I graduated debt-free from journalism school in 1968 at a time when there were plenty of jobs and some great opportunities in the news business. I was lucky enough to work at some prestigious news organizations, including United Press International, Post-Newsweek, Gannett and the Miami Herald. In every one of those news jobs, accuracy in reporting was priority number one. At UPI, it was very simple. Make a major error in a story that's released nationally and you were fired. There were no ifs, ands or buts. Rules like that kept you on your toes.
One of Bud Benjamin's dreams was to expand the CBS Evening News to a full hour. And Bud wasn't thinking of filling it with helicopter shots, celebrity gossip and punditry. He imagined an entire hour brimming with investigative reporting, exposés and dispatches from around the world. It was a different time in journalism. A time when professional duty was patriotic, and the freedom of the press motivated and inspired newsrooms. I know it is hard to believe - but it's true - newsrooms were not supposed to turn a profit. Frankly, news was considered an acceptable loss on the balance sheet.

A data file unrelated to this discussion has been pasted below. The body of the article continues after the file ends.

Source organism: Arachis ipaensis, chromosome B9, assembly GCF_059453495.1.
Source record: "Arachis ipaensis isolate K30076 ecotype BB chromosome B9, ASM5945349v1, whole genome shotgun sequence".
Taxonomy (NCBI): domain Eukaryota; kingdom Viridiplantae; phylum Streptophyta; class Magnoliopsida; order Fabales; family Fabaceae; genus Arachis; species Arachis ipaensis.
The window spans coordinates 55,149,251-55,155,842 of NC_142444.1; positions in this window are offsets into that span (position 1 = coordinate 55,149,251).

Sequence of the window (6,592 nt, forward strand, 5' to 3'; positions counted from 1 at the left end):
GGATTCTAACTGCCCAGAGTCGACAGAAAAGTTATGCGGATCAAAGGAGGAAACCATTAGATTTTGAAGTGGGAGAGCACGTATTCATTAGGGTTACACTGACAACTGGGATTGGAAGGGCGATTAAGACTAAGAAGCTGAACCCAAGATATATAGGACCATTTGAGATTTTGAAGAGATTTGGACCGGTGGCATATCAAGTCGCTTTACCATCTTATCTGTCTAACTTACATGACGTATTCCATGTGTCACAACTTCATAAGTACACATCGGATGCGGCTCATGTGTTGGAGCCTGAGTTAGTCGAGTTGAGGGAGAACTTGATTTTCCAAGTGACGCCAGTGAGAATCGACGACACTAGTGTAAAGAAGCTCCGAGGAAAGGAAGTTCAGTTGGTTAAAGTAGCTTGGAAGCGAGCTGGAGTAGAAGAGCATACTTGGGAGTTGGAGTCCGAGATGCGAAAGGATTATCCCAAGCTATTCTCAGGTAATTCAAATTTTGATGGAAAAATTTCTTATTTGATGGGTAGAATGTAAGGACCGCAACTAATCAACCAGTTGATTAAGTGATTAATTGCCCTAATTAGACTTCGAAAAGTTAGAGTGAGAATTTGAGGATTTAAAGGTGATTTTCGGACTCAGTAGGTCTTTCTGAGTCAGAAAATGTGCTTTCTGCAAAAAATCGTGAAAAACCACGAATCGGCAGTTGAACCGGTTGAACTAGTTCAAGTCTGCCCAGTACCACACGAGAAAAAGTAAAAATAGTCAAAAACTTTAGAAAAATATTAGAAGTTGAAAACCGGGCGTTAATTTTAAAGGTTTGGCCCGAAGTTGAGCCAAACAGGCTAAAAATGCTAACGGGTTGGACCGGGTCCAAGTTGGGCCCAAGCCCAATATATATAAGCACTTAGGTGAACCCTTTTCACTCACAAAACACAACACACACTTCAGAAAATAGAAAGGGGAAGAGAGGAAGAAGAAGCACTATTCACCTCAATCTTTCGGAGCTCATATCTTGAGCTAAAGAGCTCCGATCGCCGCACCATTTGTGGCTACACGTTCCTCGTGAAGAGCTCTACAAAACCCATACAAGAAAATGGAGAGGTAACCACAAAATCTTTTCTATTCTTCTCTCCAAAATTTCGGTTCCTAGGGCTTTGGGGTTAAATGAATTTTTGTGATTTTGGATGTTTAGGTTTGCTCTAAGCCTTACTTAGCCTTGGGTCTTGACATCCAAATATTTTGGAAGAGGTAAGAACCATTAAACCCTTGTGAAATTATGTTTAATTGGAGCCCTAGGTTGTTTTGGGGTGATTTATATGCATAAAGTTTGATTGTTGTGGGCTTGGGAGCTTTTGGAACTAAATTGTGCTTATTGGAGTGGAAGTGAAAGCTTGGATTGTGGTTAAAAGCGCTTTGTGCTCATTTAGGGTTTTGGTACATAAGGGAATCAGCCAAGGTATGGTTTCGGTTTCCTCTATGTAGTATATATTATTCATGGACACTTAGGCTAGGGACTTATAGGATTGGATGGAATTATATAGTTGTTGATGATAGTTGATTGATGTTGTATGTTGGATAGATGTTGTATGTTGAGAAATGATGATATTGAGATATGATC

INDIANAPOLIS – The Society of Professional Journalists applauds ABC’s decision to effectively ban checkbook journalism and the backdoor practice of paying "licensing fees" for newsmaker interviews and encourages all news outlets to do the same.